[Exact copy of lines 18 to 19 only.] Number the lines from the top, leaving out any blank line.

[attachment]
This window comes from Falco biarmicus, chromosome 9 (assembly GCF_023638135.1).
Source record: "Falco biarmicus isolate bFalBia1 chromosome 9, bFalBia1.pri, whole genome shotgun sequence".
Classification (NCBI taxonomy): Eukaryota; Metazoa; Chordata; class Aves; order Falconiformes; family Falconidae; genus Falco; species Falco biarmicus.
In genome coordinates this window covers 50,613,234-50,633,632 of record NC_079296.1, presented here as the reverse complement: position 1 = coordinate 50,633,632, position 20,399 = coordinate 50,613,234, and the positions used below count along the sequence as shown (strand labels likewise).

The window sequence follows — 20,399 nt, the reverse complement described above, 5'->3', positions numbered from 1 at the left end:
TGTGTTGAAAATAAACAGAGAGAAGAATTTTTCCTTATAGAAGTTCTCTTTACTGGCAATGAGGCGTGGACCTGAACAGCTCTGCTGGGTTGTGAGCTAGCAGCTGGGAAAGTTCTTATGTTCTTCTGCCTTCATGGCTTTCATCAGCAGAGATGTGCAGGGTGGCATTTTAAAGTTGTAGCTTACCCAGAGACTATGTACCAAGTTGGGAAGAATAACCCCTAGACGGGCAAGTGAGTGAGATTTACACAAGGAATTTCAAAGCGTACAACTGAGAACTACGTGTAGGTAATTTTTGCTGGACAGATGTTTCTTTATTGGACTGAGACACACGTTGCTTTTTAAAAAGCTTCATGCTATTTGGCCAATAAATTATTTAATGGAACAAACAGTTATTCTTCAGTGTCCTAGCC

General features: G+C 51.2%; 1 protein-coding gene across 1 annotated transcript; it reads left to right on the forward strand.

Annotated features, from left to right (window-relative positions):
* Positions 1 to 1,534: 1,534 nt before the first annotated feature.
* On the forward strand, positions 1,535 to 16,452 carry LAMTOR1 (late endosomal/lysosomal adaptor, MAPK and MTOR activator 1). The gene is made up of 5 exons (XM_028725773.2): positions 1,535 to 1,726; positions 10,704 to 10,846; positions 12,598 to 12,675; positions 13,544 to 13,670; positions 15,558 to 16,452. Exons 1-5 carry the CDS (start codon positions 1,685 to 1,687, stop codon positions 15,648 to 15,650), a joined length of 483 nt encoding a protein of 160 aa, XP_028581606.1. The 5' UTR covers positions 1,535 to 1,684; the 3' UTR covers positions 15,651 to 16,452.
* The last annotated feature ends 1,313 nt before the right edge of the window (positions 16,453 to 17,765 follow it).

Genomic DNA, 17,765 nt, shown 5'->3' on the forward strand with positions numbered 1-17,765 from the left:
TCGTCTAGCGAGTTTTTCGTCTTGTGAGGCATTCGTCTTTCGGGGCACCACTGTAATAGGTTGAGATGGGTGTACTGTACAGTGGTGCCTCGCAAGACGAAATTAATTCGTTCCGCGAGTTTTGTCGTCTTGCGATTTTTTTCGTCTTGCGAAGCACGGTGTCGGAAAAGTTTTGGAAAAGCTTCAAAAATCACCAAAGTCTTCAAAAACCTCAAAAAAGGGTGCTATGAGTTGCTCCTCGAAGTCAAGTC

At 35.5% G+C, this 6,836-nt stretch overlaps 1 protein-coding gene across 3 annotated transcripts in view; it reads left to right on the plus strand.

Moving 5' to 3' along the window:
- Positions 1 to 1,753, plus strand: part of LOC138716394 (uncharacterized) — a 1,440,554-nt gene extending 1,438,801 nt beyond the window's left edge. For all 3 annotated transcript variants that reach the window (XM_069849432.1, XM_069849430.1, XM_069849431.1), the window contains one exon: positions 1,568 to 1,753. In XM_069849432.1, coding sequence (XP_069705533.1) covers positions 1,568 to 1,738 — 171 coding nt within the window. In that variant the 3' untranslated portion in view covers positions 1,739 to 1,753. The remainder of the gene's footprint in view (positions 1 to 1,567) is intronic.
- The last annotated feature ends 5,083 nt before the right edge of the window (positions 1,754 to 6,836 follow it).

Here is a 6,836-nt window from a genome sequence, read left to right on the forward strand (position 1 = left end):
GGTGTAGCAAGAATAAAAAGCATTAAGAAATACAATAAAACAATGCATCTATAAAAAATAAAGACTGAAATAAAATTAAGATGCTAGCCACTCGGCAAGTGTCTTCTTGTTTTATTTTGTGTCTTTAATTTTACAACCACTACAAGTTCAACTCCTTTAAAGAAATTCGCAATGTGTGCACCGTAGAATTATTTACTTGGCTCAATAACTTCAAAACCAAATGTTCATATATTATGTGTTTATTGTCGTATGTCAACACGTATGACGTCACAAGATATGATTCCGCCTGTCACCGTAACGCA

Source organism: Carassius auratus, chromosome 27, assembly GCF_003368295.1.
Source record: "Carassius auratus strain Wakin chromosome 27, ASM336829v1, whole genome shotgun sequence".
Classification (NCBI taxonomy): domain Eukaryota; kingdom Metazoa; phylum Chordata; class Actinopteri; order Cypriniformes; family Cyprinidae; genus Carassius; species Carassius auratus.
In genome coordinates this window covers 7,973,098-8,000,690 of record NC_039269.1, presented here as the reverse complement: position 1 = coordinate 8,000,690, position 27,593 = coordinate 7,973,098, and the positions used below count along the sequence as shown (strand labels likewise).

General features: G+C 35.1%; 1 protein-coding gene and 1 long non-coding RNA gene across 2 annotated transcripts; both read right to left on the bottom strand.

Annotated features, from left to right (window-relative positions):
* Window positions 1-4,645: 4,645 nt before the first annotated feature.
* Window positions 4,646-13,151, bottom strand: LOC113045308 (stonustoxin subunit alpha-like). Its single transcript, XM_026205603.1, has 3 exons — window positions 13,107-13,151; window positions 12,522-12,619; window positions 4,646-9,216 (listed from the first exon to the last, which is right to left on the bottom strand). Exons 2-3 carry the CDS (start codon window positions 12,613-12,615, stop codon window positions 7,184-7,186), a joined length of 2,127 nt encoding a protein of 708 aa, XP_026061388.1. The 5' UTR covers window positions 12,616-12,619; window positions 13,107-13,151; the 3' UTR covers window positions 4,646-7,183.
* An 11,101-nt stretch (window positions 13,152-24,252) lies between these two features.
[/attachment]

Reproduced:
Here is a 6,836-nt window from a genome sequence, read left to right on the forward strand (position 1 = left end):
GGTGTAGCAAGAATAAAAAGCATTAAGAAATACAATAAAACAATGCATCTATAAAAAATAAAGACTGAAATAAAATTAAGATGCTAGCCACTCGGCAAGTGTCTTCTTGTTTTATTTTGTGTCTTTAATTTTACAACCACTACAAGTTCAACTCCTTTAAAGAAATTCGCAATGTGTGCACCGTAGAATTATTTACTTGGCTCAATAACTTCAAAACCAAATGTTCATATATTATGTGTTTATTGTCGTATGTCAACACGTATGACGTCACAAGATATGATTCCGCCTGTCACCGTAACGCA